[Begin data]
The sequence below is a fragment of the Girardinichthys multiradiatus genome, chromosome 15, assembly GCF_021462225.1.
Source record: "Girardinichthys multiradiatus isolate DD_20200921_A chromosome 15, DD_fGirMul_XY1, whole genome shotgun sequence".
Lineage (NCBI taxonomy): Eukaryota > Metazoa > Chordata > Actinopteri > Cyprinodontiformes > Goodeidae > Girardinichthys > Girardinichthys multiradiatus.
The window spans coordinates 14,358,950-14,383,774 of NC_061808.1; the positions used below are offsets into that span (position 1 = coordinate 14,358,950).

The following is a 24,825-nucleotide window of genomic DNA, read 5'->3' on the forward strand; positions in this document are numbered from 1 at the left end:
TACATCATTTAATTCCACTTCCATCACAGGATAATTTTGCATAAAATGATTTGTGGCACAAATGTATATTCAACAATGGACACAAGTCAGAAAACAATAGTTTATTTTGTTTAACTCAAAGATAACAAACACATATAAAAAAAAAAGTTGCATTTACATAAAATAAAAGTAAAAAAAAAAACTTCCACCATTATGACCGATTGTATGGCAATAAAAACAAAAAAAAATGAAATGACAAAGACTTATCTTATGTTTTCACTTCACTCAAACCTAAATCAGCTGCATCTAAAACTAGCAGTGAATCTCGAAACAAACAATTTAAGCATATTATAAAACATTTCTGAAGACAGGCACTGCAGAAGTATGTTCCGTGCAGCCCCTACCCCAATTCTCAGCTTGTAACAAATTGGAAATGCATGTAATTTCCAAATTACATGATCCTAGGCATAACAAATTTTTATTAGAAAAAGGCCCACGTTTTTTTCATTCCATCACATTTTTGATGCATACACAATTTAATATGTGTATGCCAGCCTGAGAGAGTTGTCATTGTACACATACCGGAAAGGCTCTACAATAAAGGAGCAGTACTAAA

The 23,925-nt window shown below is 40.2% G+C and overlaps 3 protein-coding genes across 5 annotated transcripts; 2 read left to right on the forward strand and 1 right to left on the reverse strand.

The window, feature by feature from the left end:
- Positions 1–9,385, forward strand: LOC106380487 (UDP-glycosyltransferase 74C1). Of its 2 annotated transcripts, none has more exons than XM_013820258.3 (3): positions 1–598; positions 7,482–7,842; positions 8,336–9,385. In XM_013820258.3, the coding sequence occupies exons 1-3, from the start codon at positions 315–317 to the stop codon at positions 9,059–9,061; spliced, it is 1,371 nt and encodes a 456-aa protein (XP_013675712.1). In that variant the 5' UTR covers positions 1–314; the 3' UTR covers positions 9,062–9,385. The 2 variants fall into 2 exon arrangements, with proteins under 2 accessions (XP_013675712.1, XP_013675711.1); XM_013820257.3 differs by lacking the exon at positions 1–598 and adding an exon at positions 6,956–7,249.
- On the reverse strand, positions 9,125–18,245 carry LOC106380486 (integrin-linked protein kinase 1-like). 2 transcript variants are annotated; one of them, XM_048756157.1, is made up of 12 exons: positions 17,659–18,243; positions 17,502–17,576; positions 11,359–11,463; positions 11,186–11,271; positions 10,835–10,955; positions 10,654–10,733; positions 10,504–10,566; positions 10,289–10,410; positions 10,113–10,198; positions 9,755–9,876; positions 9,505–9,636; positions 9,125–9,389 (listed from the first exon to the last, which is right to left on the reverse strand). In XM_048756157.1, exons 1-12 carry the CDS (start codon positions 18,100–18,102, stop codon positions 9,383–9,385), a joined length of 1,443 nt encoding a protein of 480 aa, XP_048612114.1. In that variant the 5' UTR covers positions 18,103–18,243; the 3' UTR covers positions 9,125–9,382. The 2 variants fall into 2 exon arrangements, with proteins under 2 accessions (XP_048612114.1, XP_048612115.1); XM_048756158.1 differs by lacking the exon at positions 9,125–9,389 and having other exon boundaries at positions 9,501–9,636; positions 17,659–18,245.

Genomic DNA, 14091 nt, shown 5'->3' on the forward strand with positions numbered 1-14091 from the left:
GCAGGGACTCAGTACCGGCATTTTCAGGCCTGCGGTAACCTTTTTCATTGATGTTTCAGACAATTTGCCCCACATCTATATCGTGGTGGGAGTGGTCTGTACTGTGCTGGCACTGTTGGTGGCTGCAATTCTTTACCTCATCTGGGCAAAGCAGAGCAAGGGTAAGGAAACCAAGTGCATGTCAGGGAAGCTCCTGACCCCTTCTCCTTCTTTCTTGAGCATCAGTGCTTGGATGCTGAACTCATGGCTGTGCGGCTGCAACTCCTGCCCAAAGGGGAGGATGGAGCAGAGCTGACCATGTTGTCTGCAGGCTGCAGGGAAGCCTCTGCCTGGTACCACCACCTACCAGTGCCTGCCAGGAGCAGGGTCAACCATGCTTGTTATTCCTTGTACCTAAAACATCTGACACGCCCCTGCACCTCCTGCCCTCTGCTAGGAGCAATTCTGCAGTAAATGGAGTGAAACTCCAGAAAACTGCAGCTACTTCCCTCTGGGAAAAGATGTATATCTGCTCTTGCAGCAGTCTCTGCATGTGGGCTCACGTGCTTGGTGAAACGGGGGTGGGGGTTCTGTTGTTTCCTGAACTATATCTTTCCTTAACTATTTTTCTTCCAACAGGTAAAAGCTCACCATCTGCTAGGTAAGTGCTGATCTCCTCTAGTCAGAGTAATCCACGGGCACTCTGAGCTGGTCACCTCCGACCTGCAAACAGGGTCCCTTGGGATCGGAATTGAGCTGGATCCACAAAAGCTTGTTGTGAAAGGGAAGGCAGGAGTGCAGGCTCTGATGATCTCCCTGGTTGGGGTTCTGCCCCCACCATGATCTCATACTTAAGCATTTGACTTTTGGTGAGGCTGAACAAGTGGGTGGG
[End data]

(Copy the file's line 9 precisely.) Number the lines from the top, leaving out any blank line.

- Positions 1–9,385, forward strand: LOC106380487 (UDP-glycosyltransferase 74C1). Of its 2 annotated transcripts, none has more exons than XM_013820258.3 (3): positions 1–598; positions 7,482–7,842; positions 8,336–9,385. In XM_013820258.3, the coding sequence occupies exons 1-3, from the start codon at positions 315–317 to the stop codon at positions 9,059–9,061; spliced, it is 1,371 nt and encodes a 456-aa protein (XP_013675712.1). In that variant the 5' UTR covers positions 1–314; the 3' UTR covers positions 9,062–9,385. The 2 variants fall into 2 exon arrangements, with proteins under 2 accessions (XP_013675712.1, XP_013675711.1); XM_013820257.3 differs by lacking the exon at positions 1–598 and adding an exon at positions 6,956–7,249.